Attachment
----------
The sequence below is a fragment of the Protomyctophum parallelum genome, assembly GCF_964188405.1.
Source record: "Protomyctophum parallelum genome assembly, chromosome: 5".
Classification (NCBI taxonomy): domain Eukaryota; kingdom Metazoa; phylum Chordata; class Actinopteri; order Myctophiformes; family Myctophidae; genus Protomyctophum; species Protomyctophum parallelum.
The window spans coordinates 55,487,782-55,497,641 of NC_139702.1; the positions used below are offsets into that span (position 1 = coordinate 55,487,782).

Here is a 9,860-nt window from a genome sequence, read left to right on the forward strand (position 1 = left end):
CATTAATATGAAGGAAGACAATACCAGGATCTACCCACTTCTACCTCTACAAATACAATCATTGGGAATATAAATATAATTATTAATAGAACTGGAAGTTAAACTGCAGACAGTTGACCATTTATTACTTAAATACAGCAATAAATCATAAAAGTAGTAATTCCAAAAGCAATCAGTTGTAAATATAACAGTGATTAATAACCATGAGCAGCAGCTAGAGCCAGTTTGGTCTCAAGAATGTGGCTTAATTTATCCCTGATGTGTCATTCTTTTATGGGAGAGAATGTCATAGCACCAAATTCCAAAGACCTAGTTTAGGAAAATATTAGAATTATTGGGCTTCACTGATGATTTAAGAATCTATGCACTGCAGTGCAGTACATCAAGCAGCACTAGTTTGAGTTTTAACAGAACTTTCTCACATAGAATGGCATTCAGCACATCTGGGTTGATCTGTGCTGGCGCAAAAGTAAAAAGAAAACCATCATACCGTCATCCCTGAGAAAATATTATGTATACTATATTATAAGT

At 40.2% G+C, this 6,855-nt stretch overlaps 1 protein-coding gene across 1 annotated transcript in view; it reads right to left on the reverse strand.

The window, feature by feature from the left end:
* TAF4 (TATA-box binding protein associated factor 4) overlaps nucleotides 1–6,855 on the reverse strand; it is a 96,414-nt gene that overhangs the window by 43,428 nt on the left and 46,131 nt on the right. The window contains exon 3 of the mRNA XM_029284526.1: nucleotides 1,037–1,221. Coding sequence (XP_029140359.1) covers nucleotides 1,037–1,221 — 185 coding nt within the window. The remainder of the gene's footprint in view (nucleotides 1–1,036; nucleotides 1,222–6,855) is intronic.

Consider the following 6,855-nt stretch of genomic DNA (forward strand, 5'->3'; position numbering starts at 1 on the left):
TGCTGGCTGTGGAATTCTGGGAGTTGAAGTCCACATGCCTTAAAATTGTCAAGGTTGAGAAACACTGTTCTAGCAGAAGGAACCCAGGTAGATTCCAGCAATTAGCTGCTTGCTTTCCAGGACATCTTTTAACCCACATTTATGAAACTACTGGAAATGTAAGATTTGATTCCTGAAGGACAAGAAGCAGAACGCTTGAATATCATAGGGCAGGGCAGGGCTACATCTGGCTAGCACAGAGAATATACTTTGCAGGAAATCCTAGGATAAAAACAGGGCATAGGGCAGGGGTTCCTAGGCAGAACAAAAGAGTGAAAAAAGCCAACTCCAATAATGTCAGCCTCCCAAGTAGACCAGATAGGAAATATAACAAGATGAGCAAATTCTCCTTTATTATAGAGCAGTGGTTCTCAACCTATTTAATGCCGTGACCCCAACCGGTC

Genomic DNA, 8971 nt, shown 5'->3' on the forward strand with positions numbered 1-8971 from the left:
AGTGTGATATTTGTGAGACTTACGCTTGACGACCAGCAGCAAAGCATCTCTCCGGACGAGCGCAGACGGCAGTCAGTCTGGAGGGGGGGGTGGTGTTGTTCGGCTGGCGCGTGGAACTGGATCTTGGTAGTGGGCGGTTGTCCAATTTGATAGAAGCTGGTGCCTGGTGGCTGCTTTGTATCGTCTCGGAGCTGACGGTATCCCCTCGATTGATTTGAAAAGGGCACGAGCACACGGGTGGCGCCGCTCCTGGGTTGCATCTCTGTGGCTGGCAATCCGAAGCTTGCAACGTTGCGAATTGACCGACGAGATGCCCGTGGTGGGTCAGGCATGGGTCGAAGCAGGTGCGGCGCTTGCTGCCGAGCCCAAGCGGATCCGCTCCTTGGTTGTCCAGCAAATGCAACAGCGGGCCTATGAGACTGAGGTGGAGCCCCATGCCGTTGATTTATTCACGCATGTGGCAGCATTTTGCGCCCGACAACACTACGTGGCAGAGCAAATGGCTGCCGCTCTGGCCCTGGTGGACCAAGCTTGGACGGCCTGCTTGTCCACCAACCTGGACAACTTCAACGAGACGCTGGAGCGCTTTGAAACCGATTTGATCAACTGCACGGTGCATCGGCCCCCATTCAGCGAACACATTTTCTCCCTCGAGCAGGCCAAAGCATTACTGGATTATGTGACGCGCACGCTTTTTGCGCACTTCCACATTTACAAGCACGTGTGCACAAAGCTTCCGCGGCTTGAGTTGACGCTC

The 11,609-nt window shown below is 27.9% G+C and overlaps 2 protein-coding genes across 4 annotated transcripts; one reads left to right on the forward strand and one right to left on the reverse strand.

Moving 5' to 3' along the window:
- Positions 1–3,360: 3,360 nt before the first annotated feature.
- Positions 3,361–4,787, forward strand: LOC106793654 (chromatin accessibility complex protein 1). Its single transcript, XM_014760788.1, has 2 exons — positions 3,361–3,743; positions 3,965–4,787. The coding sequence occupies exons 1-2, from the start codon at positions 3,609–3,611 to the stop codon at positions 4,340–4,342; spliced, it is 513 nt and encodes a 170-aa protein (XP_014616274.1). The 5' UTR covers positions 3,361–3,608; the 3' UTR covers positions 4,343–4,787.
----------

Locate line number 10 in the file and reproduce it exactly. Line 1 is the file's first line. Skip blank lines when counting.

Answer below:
Consider the following 6,855-nt stretch of genomic DNA (forward strand, 5'->3'; position numbering starts at 1 on the left):